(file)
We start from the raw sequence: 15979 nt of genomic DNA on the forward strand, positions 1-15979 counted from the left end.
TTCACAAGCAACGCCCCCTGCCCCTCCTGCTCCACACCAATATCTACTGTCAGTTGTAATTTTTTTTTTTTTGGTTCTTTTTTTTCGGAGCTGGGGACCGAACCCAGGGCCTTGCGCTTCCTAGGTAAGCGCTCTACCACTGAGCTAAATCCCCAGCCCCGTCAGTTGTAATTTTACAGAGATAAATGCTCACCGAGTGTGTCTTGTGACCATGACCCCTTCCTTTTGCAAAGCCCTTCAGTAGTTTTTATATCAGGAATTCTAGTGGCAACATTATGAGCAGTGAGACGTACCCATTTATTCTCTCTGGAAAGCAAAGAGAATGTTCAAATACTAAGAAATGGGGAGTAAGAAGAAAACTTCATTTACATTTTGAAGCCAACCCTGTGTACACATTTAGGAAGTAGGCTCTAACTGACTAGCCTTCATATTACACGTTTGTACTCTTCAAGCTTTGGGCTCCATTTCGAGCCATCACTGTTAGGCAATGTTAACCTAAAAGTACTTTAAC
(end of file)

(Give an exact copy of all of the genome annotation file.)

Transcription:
We start from the raw sequence: 15979 nt of genomic DNA on the forward strand, positions 1-15979 counted from the left end.
TTCACAAGCAACGCCCCCTGCCCCTCCTGCTCCACACCAATATCTACTGTCAGTTGTAATTTTTTTTTTTTTGGTTCTTTTTTTTCGGAGCTGGGGACCGAACCCAGGGCCTTGCGCTTCCTAGGTAAGCGCTCTACCACTGAGCTAAATCCCCAGCCCCGTCAGTTGTAATTTTACAGAGATAAATGCTCACCGAGTGTGTCTTGTGACCATGACCCCTTCCTTTTGCAAAGCCCTTCAGTAGTTTTTATATCAGGAATTCTAGTGGCAACATTATGAGCAGTGAGACGTACCCATTTATTCTCTCTGGAAAGCAAAGAGAATGTTCAAATACTAAGAAATGGGGAGTAAGAAGAAAACTTCATTTACATTTTGAAGCCAACCCTGTGTACACATTTAGGAAGTAGGCTCTAACTGACTAGCCTTCATATTACACGTTTGTACTCTTCAAGCTTTGGGCTCCATTTCGAGCCATCACTGTTAGGCAATGTTAACCTAAAAGTACTTTAAC